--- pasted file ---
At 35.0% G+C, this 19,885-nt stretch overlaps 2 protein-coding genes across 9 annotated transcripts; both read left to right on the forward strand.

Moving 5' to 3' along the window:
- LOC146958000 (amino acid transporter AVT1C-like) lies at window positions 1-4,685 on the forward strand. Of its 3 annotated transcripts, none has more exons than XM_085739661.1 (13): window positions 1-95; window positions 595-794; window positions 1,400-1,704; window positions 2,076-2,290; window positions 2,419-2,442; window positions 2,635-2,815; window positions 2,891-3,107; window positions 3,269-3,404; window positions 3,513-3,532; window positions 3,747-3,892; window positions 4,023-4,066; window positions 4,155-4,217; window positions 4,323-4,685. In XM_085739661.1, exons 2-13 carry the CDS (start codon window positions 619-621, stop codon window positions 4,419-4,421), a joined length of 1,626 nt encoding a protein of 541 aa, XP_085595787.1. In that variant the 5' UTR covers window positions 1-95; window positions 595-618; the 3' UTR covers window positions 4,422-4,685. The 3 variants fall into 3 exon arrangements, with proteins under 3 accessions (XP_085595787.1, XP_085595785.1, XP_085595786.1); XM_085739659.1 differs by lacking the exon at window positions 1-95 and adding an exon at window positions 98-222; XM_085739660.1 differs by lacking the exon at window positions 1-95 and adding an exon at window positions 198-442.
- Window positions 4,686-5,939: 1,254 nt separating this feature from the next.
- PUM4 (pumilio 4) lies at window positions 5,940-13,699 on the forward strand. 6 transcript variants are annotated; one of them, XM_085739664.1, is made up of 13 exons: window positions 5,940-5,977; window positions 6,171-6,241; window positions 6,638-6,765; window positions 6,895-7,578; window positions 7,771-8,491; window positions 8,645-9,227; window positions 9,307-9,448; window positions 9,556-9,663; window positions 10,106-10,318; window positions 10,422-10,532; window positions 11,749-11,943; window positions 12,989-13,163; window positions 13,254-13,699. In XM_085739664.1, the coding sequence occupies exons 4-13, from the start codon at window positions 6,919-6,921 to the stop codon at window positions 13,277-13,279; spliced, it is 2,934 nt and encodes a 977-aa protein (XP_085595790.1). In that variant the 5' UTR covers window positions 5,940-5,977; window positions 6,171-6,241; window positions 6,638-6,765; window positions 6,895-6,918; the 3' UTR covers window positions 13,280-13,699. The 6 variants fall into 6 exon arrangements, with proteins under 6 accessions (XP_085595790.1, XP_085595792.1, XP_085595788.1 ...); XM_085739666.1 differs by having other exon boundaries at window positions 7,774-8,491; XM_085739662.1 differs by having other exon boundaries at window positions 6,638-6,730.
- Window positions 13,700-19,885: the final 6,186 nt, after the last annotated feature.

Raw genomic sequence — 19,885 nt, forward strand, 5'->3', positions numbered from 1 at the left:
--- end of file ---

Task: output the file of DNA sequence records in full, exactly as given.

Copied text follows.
At 35.0% G+C, this 19,885-nt stretch overlaps 2 protein-coding genes across 9 annotated transcripts; both read left to right on the forward strand.

Moving 5' to 3' along the window:
- LOC146958000 (amino acid transporter AVT1C-like) lies at window positions 1-4,685 on the forward strand. Of its 3 annotated transcripts, none has more exons than XM_085739661.1 (13): window positions 1-95; window positions 595-794; window positions 1,400-1,704; window positions 2,076-2,290; window positions 2,419-2,442; window positions 2,635-2,815; window positions 2,891-3,107; window positions 3,269-3,404; window positions 3,513-3,532; window positions 3,747-3,892; window positions 4,023-4,066; window positions 4,155-4,217; window positions 4,323-4,685. In XM_085739661.1, exons 2-13 carry the CDS (start codon window positions 619-621, stop codon window positions 4,419-4,421), a joined length of 1,626 nt encoding a protein of 541 aa, XP_085595787.1. In that variant the 5' UTR covers window positions 1-95; window positions 595-618; the 3' UTR covers window positions 4,422-4,685. The 3 variants fall into 3 exon arrangements, with proteins under 3 accessions (XP_085595787.1, XP_085595785.1, XP_085595786.1); XM_085739659.1 differs by lacking the exon at window positions 1-95 and adding an exon at window positions 98-222; XM_085739660.1 differs by lacking the exon at window positions 1-95 and adding an exon at window positions 198-442.
- Window positions 4,686-5,939: 1,254 nt separating this feature from the next.
- PUM4 (pumilio 4) lies at window positions 5,940-13,699 on the forward strand. 6 transcript variants are annotated; one of them, XM_085739664.1, is made up of 13 exons: window positions 5,940-5,977; window positions 6,171-6,241; window positions 6,638-6,765; window positions 6,895-7,578; window positions 7,771-8,491; window positions 8,645-9,227; window positions 9,307-9,448; window positions 9,556-9,663; window positions 10,106-10,318; window positions 10,422-10,532; window positions 11,749-11,943; window positions 12,989-13,163; window positions 13,254-13,699. In XM_085739664.1, the coding sequence occupies exons 4-13, from the start codon at window positions 6,919-6,921 to the stop codon at window positions 13,277-13,279; spliced, it is 2,934 nt and encodes a 977-aa protein (XP_085595790.1). In that variant the 5' UTR covers window positions 5,940-5,977; window positions 6,171-6,241; window positions 6,638-6,765; window positions 6,895-6,918; the 3' UTR covers window positions 13,280-13,699. The 6 variants fall into 6 exon arrangements, with proteins under 6 accessions (XP_085595790.1, XP_085595792.1, XP_085595788.1 ...); XM_085739666.1 differs by having other exon boundaries at window positions 7,774-8,491; XM_085739662.1 differs by having other exon boundaries at window positions 6,638-6,730.
- Window positions 13,700-19,885: the final 6,186 nt, after the last annotated feature.

Raw genomic sequence — 19,885 nt, forward strand, 5'->3', positions numbered from 1 at the left: